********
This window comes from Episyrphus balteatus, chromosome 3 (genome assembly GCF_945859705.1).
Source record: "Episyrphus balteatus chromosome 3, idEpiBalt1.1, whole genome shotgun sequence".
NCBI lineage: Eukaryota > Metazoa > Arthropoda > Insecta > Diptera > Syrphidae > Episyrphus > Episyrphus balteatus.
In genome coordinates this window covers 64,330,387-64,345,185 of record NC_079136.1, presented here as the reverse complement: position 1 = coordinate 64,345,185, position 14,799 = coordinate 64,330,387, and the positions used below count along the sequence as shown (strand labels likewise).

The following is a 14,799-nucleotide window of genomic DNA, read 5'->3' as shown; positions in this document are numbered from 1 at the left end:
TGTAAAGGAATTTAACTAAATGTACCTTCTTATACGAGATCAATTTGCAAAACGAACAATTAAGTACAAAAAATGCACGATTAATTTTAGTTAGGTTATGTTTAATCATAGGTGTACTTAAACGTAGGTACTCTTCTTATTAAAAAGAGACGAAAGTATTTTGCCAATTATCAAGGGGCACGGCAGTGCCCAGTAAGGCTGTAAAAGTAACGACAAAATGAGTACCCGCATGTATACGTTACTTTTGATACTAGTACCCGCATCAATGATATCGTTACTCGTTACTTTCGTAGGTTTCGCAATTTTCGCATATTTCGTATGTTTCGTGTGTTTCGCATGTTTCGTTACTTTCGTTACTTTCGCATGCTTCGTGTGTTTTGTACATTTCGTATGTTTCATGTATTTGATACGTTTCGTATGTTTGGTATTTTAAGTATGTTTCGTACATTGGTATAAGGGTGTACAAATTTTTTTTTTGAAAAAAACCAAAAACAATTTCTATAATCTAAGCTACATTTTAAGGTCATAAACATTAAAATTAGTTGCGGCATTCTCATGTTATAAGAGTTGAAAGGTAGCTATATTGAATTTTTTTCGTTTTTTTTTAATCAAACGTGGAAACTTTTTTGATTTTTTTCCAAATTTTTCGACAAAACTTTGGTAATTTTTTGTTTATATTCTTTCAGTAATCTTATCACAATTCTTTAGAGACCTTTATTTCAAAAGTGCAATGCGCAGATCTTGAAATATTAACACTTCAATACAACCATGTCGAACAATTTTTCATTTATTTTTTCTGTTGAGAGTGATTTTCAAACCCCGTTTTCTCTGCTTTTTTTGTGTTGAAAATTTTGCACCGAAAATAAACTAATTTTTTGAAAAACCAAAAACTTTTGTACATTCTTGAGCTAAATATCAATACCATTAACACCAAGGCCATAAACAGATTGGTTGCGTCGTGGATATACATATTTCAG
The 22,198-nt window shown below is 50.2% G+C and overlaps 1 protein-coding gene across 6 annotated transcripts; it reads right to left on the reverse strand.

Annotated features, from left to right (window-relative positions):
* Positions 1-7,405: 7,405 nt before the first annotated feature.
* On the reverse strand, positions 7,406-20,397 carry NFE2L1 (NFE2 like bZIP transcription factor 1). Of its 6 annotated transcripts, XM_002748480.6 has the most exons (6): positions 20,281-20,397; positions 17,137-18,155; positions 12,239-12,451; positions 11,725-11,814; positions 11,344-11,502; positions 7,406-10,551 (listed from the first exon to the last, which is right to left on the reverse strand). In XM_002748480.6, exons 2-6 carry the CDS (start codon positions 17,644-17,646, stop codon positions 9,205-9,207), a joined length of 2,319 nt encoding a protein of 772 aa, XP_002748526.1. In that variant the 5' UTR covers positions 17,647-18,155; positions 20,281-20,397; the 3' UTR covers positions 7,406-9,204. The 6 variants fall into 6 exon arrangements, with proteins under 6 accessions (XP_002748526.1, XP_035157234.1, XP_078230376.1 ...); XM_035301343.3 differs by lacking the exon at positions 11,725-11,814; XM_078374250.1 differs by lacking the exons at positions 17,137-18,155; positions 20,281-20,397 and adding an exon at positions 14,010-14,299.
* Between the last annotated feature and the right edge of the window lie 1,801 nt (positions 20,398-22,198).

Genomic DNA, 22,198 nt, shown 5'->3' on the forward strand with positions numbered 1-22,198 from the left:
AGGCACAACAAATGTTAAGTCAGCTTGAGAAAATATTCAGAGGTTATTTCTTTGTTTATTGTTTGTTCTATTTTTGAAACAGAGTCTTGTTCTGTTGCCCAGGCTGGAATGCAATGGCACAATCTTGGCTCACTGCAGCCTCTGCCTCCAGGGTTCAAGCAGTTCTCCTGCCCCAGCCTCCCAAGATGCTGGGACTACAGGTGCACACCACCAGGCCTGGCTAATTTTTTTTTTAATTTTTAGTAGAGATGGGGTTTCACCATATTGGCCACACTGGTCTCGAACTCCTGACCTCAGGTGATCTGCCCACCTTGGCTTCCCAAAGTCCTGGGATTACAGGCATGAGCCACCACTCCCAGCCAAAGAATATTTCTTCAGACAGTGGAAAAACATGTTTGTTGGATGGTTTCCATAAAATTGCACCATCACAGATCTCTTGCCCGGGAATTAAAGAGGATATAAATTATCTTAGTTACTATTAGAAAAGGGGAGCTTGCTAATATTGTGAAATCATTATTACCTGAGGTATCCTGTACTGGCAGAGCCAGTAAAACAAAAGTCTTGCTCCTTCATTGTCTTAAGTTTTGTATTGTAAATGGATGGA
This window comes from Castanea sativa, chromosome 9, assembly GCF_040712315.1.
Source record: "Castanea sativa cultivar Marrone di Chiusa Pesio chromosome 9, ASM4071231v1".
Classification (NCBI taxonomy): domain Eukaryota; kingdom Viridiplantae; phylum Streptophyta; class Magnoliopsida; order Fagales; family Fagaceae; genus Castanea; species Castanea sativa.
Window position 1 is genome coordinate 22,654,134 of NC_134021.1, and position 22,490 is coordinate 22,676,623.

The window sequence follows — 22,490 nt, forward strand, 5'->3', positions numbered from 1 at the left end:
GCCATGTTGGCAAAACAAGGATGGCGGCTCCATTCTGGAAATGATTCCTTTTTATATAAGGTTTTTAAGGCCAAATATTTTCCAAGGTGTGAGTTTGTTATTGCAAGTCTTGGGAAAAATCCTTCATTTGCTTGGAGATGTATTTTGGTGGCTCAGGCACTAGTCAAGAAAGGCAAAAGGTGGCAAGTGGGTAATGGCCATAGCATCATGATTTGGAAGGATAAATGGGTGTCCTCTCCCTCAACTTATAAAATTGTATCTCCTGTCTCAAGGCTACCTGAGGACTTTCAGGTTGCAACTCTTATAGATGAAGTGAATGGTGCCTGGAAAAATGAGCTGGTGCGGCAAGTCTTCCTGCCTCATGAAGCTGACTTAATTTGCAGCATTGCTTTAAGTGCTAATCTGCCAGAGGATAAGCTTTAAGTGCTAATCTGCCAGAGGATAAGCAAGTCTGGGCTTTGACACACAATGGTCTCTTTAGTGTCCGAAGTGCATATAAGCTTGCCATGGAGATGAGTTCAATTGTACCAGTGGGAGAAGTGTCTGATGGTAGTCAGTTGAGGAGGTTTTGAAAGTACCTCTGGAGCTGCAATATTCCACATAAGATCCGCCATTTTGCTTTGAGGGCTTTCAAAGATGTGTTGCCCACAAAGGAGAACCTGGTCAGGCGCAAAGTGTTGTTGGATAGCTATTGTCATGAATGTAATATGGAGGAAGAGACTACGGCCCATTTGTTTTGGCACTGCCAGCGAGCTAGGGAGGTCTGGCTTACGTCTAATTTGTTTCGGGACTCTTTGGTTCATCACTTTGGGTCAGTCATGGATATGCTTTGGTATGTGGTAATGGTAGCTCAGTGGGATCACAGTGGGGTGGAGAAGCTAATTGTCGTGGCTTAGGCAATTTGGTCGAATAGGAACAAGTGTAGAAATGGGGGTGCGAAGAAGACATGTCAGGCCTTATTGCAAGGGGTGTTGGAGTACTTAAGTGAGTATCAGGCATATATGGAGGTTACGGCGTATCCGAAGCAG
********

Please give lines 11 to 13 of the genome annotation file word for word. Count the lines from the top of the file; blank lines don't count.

* Between the last annotated feature and the right edge of the window lie 1,801 nt (positions 20,398-22,198).

Genomic DNA, 22,198 nt, shown 5'->3' on the forward strand with positions numbered 1-22,198 from the left:
AGGCACAACAAATGTTAAGTCAGCTTGAGAAAATATTCAGAGGTTATTTCTTTGTTTATTGTTTGTTCTATTTTTGAAACAGAGTCTTGTTCTGTTGCCCAGGCTGGAATGCAATGGCACAATCTTGGCTCACTGCAGCCTCTGCCTCCAGGGTTCAAGCAGTTCTCCTGCCCCAGCCTCCCAAGATGCTGGGACTACAGGTGCACACCACCAGGCCTGGCTAATTTTTTTTTTAATTTTTAGTAGAGATGGGGTTTCACCATATTGGCCACACTGGTCTCGAACTCCTGACCTCAGGTGATCTGCCCACCTTGGCTTCCCAAAGTCCTGGGATTACAGGCATGAGCCACCACTCCCAGCCAAAGAATATTTCTTCAGACAGTGGAAAAACATGTTTGTTGGATGGTTTCCATAAAATTGCACCATCACAGATCTCTTGCCCGGGAATTAAAGAGGATATAAATTATCTTAGTTACTATTAGAAAAGGGGAGCTTGCTAATATTGTGAAATCATTATTACCTGAGGTATCCTGTACTGGCAGAGCCAGTAAAACAAAAGTCTTGCTCCTTCATTGTCTTAAGTTTTGTATTGTAAATGGATGGA